The Mandelbrot set (expressed as z² + c) was named in Mandelbrot's honor by Adrien Douady and John H. Hubbard. Its boundary can be magnified infinitely and yet remain magnificently complicated, and its elegant shape made it a poster child for the popular understanding of fractals. Led by Mandelbrot's enthusiastic work, fractal math has brought new insight to the study of pretty much everything, from the behavior of stocks to the distribution of stars in the universe.

And, here's the 17 minute presentation:

## Nature by Numbers video

Here's a delightful video that shows a nice relationship of numbers, geometry, and nature.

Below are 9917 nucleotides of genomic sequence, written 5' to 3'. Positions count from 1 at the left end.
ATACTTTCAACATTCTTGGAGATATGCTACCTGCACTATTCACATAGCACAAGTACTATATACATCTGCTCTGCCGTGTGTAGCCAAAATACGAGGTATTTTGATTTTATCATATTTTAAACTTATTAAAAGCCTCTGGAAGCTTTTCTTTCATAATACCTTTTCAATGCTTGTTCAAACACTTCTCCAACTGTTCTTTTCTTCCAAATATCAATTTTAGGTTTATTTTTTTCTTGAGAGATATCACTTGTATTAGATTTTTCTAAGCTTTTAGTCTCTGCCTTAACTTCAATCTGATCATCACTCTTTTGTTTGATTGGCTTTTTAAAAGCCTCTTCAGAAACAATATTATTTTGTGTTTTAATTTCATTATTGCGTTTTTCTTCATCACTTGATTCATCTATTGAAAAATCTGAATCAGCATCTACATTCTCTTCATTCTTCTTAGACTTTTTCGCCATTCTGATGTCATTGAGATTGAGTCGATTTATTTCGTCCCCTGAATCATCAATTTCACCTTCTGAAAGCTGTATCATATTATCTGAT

[youtube]http://www.youtube.com/watch?v=kkGeOWYOFoA[/youtube]

Hat tip to Don Cohen, the Mathman.

## Euler’s identity via triangles and spirals

Brian Slesinsky has a brilliant slide presentation on a very non-traditional way to derive Euler's identity. A couple of years ago I reviewed a great book that builds the foundation necessary for the proof. Slesinsky has a very different yet very elegant approach. It ties together these concepts:

- Multiplication of complex numbers in the plane and its effect on the magnitude and angle of the product.
- Raising complex numbers to integer powers.
- Similar triangles and the raising of complex numbers to integer powers.
- Isosceles triangles and the unit circle.
- What happens as the isosceles triangles get thinner and thinner.

I can't do justice to the presentation. Go see it for yourself and tell me if you think it's awesome.

## Plane tiling proof of …